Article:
South African Airways Reveals A350 Plans

Filed Under: South African Airways

In late June I wrote about an exciting update for struggling South African Airways — the airline would be leasing some Airbus A350s. SAA has been on the brink of liquidation for years, with an inefficient fleet, inefficient route network, and debt that they can’t repay.

Yesterday I wrote about how the airline took delivery of their first A350 (is that a beautiful livery, or what?), and today the airline has revealed more details about their plans with the A350s.

https://twitter.com/FlyingZulu/status/1189939207801856001

South African Airways Will Get Four A350s

South African Airways has just taken delivery of their first Airbus A350-900, which has the registration code ZS-SDC. The airline will be taking delivery of a total of four of these planes over the next six weeks.

The first two A350-900s will be planes that flew for Hainan Airlines for a period of under a year before being stored, while the next two A350-900s will be brand new A350-900s that were supposed to be delivered to Air Mauritius, but are now going to South African Airways instead.

Looking at the history of the first A350-900:

  • The plane was initially supposed to go to LATAM, though the airline never followed through on the lease
  • The plane then ended up going to Hainan Airlines, where it flew with the registration code B-304Z
  • The plane started flying for Hainan in January 2019, and was stored this month
  • Now the plane has been repainted, and should be entering service for SAA soon

The second A350-900 has a similar story.

SAA To Fly A350s To New York By Mid-December

All four A350-900s are expected to enter commercial service by mid-December, which allows time for regulatory approval and crew training. South African Airways will operate these planes for a period of three years, though I imagine the leases have the potential to be extended.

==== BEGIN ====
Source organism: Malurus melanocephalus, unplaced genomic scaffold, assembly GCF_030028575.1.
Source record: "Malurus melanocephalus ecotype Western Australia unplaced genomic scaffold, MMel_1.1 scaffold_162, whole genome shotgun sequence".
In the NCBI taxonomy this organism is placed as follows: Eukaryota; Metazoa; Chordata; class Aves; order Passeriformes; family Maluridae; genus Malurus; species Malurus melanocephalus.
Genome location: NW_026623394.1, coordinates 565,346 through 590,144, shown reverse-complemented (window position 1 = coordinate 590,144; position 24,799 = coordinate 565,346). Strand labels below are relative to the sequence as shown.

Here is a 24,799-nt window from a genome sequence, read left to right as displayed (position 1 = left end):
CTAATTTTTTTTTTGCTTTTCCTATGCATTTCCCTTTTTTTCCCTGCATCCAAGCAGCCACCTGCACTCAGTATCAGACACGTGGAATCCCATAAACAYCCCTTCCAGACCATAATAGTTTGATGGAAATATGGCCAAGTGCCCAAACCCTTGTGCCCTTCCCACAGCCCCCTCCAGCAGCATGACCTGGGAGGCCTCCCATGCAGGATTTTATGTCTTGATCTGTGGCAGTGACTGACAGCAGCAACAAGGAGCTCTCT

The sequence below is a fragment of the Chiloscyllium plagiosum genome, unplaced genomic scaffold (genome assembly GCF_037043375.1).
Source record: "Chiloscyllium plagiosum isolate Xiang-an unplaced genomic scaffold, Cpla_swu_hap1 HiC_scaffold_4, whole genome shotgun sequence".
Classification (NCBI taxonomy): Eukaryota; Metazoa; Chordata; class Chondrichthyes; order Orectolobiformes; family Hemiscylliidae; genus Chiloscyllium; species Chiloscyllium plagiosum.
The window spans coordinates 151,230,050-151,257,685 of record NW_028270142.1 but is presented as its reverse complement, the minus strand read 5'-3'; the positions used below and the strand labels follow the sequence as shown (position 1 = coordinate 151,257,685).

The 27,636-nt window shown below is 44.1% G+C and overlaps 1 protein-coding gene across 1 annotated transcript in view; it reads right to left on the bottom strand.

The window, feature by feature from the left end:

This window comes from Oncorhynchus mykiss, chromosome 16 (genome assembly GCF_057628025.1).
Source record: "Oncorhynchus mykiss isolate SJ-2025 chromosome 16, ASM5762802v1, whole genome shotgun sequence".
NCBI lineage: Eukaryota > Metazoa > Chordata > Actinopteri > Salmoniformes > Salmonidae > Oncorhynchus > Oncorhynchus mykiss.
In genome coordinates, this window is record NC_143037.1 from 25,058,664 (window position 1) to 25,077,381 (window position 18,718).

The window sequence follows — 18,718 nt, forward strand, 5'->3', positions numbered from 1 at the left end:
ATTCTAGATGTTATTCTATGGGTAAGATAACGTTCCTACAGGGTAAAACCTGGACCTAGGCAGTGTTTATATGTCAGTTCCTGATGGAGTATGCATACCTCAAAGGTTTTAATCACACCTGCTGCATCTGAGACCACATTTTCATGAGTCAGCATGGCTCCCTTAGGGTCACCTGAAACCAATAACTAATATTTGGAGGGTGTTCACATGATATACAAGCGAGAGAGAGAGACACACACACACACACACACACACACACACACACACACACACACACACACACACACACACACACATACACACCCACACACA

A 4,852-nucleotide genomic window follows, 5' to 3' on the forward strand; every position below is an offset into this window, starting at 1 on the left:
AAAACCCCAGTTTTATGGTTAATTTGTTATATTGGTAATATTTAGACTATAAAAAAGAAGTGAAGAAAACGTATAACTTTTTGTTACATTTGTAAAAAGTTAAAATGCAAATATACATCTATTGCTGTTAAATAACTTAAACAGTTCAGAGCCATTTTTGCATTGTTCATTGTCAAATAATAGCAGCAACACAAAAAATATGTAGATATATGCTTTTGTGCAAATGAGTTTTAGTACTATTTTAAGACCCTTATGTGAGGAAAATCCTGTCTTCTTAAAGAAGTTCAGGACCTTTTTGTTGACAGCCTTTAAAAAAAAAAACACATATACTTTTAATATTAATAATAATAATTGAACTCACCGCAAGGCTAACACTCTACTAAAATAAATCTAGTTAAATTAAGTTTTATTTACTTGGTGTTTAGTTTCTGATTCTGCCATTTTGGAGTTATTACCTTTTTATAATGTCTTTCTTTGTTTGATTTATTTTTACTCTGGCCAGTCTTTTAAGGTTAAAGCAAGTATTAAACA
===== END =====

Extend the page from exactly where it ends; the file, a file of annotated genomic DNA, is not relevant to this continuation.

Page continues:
The first A350-900s will be used to operate SAA’s Johannesburg to New York route, which is currently serviced by the A340-600. As additional aircraft are introduced, more routes will be operated by the A350 as well.

What Will Business Class Be Like On SAA’s A350s?

South African Airways’ first two A350-900s will feature a total of 339 seats, including 30 business class seats and 309 economy seats. South African Airways is keeping the same cabins that Hainan had, and Hainan kept the same cabins that LATAM had ordered, since they were the original intended customers for the planes.

The cabin will be the same as the “Layout 2” on this Hainan webpage). In that configuration business class is in a 2-2-2 layout with fully flat beds.


LATAM’s A350-900 business class

LATAM’s A350-900 business class

Unfortunately this isn’t the reverse herringbone or staggered configuration we see on some other A350s operated by the HNA Group.

One version of Hainan’s A350 business class

We’ll have to wait and see what the interiors are like on the A350-900s that were supposed to go to Air Mauritius. Air Mauritius has staggered seats in business class, so if they maintain those cabins then that could prove to be the better configuration.

Bottom Line

South African Airways has received their first A350, and they should get a further three A350s in the next six weeks. The plan is for the planes to start flying to New York and beyond starting in mid-December.

Unfortunately I wouldn’t get too excited about the interiors of these planes, at least for the first two A350-900s that used to fly to Hainan. These feature LATAM’s 2-2-2 business class configuration, which sure isn’t ideal (though is an upgrade over SAA’s A340-600 business class in terms of seat width, cabin noise and quality, etc.).